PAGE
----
Season 7 of “The Clone Wars” features some of the best Star Wars we’ve had in decades. After suffering through the highly disappointing experience of ” The Rise of Skywalker,” it was nice to revisit prequel territory and experience some high quality storytelling. Granted, this final season of “The Clone Wars” isn’t all great. While it may feature Star Wars at its finest, it also has some of the least consequential episodes of the entire series. This final season is broken up into three separate arcs each four episodes long. The first two arcs serve their purpose but lack what’s most important in this final season – stakes. The third arc is where the stakes are finally built up, and the four-part finale is truly a tremendous experience. In fact, were it not that the first two arcs were important to establishing the status of some of our favorite characters, I’d suggest skipping the first eight episodes and delving right in to the final arc of the season. About 25 minutes in length, the final four episodes essentially combine to create the best Star Wars movie we’ve had since “Revenge of the Sith.”

“The Clone Wars” movie that came out in 2008 was a complete failure in just about every category. Though commercially it did alright, the film opened to the worst critical reception of any Star Wars film and was a huge disappointment in regards to its inconsequential plot, clunky animation, and poorly-written dialogue. It seemed like nothing set in the world of the prequels would ever turn out well (though I really enjoyed “Revenge of the Sith”). Then came the TV series to Cartoon Network. The first two seasons were fun and light in tone, but as the series continued, the stakes were raised and the tone drastically became more dark. The show became more adult than some of the Star Wars feature films. I really enjoyed the show during my teen years and was sad to see it get cancelled back in 2013. The show introduced compelling characters we hadn’t seen before and brilliantly fleshed out the events of the Clone Wars that took place between Episodes II and III. For a lot of fans, it legitimized the story arc of the prequel trilogy and made it far more interesting. It introduced exciting new locations and stories in Star Wars lore and provided depth to characters’ arcs that was desperately lacking in the cinematic installments.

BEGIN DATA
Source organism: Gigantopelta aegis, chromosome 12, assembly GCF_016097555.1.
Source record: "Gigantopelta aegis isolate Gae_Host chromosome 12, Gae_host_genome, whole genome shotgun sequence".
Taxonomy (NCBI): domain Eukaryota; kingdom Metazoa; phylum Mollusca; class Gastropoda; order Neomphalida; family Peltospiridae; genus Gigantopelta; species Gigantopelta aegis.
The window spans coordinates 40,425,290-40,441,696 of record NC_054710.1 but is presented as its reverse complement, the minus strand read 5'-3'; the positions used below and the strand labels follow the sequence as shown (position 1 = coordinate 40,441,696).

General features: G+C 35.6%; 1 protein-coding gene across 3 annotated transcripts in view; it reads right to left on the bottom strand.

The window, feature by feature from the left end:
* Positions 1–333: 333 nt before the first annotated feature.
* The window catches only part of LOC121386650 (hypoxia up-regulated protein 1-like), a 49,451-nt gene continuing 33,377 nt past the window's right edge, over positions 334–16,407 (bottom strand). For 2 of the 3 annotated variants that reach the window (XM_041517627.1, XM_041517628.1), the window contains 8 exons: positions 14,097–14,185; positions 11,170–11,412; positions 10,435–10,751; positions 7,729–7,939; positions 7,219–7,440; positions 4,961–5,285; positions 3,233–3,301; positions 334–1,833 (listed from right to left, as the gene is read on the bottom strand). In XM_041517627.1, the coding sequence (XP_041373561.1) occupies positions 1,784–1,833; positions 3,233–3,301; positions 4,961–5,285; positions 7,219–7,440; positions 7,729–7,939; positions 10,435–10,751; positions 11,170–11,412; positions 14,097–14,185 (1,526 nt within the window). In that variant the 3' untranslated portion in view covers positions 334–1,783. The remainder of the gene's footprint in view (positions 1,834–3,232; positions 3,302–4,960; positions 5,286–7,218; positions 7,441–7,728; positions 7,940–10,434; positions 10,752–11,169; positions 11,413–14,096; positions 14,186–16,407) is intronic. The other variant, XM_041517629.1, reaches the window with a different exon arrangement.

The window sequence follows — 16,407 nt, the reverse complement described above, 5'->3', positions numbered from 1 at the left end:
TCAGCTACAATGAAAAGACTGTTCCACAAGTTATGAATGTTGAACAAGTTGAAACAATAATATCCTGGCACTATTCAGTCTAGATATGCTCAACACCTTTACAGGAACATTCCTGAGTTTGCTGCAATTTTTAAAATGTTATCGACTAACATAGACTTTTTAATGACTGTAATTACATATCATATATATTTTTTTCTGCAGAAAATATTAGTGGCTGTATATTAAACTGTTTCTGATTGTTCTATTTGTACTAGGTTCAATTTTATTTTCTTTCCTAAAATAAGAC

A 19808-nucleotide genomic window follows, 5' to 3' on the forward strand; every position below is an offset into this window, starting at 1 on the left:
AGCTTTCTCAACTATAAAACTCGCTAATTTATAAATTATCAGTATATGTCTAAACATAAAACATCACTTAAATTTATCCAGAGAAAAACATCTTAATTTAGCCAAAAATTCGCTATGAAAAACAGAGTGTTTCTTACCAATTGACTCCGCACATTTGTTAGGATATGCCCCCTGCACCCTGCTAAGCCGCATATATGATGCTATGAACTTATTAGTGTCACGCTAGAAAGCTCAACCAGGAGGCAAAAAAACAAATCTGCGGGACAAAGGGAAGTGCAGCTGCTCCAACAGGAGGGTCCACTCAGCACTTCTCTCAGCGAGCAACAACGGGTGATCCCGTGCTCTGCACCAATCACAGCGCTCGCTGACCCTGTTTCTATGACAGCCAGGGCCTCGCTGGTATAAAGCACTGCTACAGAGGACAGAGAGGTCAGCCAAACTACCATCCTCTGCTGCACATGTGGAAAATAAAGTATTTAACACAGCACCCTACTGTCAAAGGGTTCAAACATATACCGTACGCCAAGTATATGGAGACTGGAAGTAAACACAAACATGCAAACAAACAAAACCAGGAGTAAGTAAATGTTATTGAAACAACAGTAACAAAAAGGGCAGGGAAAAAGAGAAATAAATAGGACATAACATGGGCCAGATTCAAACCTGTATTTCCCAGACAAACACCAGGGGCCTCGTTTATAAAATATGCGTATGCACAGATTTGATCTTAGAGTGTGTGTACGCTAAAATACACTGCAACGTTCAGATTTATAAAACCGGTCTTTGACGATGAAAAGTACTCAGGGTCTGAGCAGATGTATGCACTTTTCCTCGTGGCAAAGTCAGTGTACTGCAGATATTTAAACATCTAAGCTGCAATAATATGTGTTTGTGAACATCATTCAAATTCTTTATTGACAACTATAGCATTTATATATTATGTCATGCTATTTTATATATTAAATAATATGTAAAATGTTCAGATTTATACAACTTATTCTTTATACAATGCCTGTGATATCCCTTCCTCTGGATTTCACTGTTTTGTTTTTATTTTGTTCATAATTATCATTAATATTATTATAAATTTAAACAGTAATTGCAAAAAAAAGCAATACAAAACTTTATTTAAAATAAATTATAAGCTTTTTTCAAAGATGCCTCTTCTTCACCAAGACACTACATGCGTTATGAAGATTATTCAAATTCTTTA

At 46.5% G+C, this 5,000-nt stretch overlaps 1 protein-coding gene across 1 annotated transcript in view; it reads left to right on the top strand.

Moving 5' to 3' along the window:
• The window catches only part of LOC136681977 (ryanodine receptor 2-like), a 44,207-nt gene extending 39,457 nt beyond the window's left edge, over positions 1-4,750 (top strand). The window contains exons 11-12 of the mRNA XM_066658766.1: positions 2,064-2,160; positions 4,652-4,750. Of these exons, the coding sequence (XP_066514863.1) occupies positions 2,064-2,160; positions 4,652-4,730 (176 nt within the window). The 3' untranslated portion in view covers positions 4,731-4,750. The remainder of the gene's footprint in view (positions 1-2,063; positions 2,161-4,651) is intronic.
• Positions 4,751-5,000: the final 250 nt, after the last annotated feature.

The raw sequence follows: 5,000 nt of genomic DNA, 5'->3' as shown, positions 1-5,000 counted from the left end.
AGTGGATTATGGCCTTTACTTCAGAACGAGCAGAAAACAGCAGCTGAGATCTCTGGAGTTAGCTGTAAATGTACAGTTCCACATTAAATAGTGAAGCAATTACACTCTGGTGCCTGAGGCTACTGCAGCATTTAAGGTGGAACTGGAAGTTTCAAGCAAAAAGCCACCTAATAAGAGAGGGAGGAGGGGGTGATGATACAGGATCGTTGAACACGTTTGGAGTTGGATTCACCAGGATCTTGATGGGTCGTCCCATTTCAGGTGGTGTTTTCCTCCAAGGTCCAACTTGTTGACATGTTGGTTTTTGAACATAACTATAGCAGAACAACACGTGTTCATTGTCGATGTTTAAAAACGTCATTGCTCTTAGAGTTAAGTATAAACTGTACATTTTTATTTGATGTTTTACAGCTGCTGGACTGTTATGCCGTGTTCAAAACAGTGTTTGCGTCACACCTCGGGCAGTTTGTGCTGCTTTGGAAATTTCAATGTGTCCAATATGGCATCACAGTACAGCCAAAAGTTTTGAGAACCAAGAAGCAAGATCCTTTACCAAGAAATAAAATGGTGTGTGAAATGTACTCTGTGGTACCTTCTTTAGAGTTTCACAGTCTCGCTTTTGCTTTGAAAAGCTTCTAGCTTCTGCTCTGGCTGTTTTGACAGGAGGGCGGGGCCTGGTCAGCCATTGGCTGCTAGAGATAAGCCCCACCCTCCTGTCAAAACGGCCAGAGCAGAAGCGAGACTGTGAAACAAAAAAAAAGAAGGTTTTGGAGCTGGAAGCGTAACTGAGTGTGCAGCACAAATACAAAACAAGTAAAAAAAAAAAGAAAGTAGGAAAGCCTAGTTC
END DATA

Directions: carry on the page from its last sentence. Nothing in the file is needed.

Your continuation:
Season 7 has been released seven years after the show was initially cancelled, and we’re fortunate to get to experience such a dramatic finale that officially (and satisfyingly) closes the chapter of the Clone Wars. Filoni and crew clearly always had a great sense of respect for Star Wars as a brand and understood what it meant to its fans. The animation grew considerably more advanced as the show went on. Some images even reached the point of looking near-realistic. The voice acting was tremendous – the actors conveyed a great sense of emotional range in all of their characters. Some of the best story arcs of the entire Star Wars universe exist scattered among the seven seasons of the show. Ahsoka Tano was easily my favorite addition to “The Clone Wars,” and she receives an immensely fulfilling end to her journey in season seven.

I don’t feel as though I can rate season seven of “The Clone Wars” as a whole. I’m going to proceed to rate and and review each of the three arcs in the season:

  1. The Bad Batch Screenshot (99) 

The first four episodes make up “The Bad Batch” story arc, which centers around a group of highly skilled and lethal misfit clones who operate as sort of a special ops team for the Republic. There are a lot of great action scenes and the animation is very impressive (as was to be expected). A lot of the action scenes consist of the clones tearing in to enemy bases and dispatching Separatist droids left and right; Separatist droids who can’t seem to hit a target the size of a football field. The heart of these four episodes belong to the clones, who are mounting a rescue mission for a POW who was captured several seasons back. There are some touching moments, and it’s great to get the sense that the clones would never give up on one of their brothers even with the odds set against them.